The Dane County Shoreland Zoning Ordinance applies only to properties in unincorporated towns. If you are in an incorporated city or village, check with your local zoning agency to determine what regulations apply.
In unincorporated areas, the county ordinance creates a series of rings or buffers around each waterway. Depending on how far your project is from the water, different regulations apply.
The closer to the water, the more protective the regulations become.
a. New lots must meet minimum lot size and width standards.
b. Shoreland erosion control permits are required before disturbing any land. Simplified applications are available for small projects.
c. Shoreland zoning permits are required before:
i. Building any new permanent or temporary structure.
ii. Adding on to, or expanding (vertically or horizontally) any existing structure.
iii. Making changes to any impervious surfaces (including buildings, pavement, patios, walkways, etc.). Impervious surfaces cannot exceed the current percentage of the lot, or 15%, whichever is greater.
d. Shoreland mitigation permits are required before covering between 15% and 30% of any lot with an impervious surface.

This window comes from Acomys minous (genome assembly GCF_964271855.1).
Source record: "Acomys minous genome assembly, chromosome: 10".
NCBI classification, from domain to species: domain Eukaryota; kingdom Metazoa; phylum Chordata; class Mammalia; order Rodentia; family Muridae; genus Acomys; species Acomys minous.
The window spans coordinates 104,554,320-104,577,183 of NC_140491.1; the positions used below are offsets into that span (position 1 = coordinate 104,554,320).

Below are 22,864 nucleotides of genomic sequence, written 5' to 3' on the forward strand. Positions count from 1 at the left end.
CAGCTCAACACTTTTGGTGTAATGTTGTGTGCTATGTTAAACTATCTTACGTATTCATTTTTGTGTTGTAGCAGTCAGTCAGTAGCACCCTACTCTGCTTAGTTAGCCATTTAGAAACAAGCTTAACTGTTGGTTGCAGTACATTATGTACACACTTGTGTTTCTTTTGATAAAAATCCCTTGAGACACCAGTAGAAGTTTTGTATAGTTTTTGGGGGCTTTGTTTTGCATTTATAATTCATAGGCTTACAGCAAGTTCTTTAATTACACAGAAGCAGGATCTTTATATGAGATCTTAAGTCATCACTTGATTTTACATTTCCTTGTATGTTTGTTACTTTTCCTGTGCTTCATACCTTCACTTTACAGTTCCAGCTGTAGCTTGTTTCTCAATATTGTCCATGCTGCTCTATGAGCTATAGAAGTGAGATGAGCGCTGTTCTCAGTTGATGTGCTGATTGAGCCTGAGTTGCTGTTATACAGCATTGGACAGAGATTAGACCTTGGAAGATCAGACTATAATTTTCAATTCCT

a. Shoreland mitigation permits are required before:
a. No structures are permitted, except for boathouses, piers and walkways.
b. No permit is required for "routine maintenance" (including lawn mowing) of existing vegetation, as long as you do not disturb any ground, and do not remove any layer of existing vegetation. For example, selective pruning of trees would qualify as "routine maintenance," but removing whole trees would not.
i. Removing existing vegetation to create a viewing and access corridor to get to the water.
ii. Building a stairway, walkway or railings, when needed to access the shore.
d. Shoreland mitigation permits are required for:
i. Removing any vegetation, except for viewing and access corridors and routine maintenance.
ii. Building a new, or adding onto an existing, boathouse.